Since its foundation in 1660, the Royal Society has carved a niche for itself at the heart of science in the UK. It has counted among its past Fellows Isaac Newton, Ernest Rutherford, Albert Einstein, Dorothy Hodgkin, and Charles Darwin to name but a few. Within the current pool of Fellows there are 65 Nobel Laureates.

But in recent years its activities have come under increasing scrutiny. Questions have been raised about the number of women Fellows (only 3.7% of the 1203 Fellows are female) and the election process (which has since been simplified). The latest perceived assault on its hallowed walls comes in the form the House of Commons Science and Technology Committee, which is, at the Government’s behest, investigating whether this and other learned societies offer “good value for money”.

This apparent question mark over the provision of government funds has raised particular concerns for the Royal Society’s University Research Fellowship (URF) and Dorothy Hodgkin Fellowship (DHF) schemes. These schemes provide “seed-corn funding for innovative, blue-skies research”, which, according to the Royal Society, is rarely available through other funding bodies. The DHF scheme has proved particularly attractive to women — although applications are also open to men. Currently over 50% of the Royal Society’s public funding goes to support 310 URFs and 37 DHFs. Despite the fact that the most recent spending review resulted in a smaller budget for the scheme (compared with 1999–2000), a recent report (Roberts Report, April 2002) recommended increasing the number of URFs. The Royal Society is calling for a return to previous funding levels and a progressive rise to allow for an increase in the number of URFs.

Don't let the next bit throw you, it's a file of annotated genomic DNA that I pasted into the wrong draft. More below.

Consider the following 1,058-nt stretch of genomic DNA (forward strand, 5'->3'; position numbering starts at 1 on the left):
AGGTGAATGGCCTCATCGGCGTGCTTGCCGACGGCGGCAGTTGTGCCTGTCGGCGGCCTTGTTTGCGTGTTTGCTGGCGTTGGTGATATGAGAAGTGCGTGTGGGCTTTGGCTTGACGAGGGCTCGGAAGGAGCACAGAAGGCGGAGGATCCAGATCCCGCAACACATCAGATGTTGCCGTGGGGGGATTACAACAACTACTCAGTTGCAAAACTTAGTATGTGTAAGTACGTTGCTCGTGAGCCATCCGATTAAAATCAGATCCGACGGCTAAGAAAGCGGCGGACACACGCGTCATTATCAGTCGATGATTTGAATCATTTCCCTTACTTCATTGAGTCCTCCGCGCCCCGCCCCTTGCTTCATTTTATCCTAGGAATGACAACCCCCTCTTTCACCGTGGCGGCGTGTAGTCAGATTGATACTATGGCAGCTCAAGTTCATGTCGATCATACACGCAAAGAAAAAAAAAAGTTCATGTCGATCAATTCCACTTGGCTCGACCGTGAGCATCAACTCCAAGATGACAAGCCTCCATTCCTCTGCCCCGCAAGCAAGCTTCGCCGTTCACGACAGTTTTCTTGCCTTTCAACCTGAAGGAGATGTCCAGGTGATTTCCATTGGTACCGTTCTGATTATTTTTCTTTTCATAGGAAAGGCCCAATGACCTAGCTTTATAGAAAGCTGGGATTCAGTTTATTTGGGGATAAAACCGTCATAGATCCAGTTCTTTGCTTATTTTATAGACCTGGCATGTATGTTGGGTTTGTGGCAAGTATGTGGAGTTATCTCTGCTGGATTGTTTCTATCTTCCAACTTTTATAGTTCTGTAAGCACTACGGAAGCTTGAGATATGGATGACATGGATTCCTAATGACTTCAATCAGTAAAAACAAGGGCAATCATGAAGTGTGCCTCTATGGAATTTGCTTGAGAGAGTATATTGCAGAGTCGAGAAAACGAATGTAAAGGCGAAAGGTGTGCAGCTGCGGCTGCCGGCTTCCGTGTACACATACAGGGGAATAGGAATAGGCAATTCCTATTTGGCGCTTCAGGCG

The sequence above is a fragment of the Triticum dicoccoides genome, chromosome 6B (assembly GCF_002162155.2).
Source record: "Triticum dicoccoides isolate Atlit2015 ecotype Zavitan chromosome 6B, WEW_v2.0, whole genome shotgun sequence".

In a letter to a UK national newspaper (The Daily Telegraph, 19 July 2002), current and past recipients of URFs outline their worries about the future of the schemes. “We wish to highlight the hugely beneficial impact that this scheme has had on UK science in the last 20 years,” says the letter signed by Steven Howdle of the University of Nottingham and hundreds of others. The major advantage of the URF scheme is that it offers up to 10 years of support for recipients (Research Councils, which administer the bulk of government funding for science, generally offer no more than five years). The fellowships also offer flexibility for the recipient to work abroad and to pursue interdisciplinary research. The success of the scheme can be judged by the fact that despite the ‘brain drain’ of scientists leaving the UK and the profession, the majority of URF holders go onto long term positions in UK universities. “The Royal Society has come up with a world-class winning formula in these fellowships,” the letter continues, “selecting candidates for the excellence of their research potential and helping them build successful careers in industry and academia.” In the words of one current URF holder, “Why kill of something that is working so well?”

The Committee’s report, published on 1 August (and available at, appears to have heeded these concerns and is supportive of the scheme — even suggesting that the Research Councils should follow the Royal Society’s example. The Committee saves its criticism for the Royal Society’s “confusion” and “lack of awareness” of ethnicity issues, which it describes as a “head in the sand attitude”. More ‘family friendly’ features should be added to all research fellowships, says the Committee, to encourage more women to stay in science. The issue of funding is less clear for the moment, but at least the Royal Society’s winning formula for junior researchers seems destined to continue.

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DOI: 10.1016/S1369-7021(02)00901-X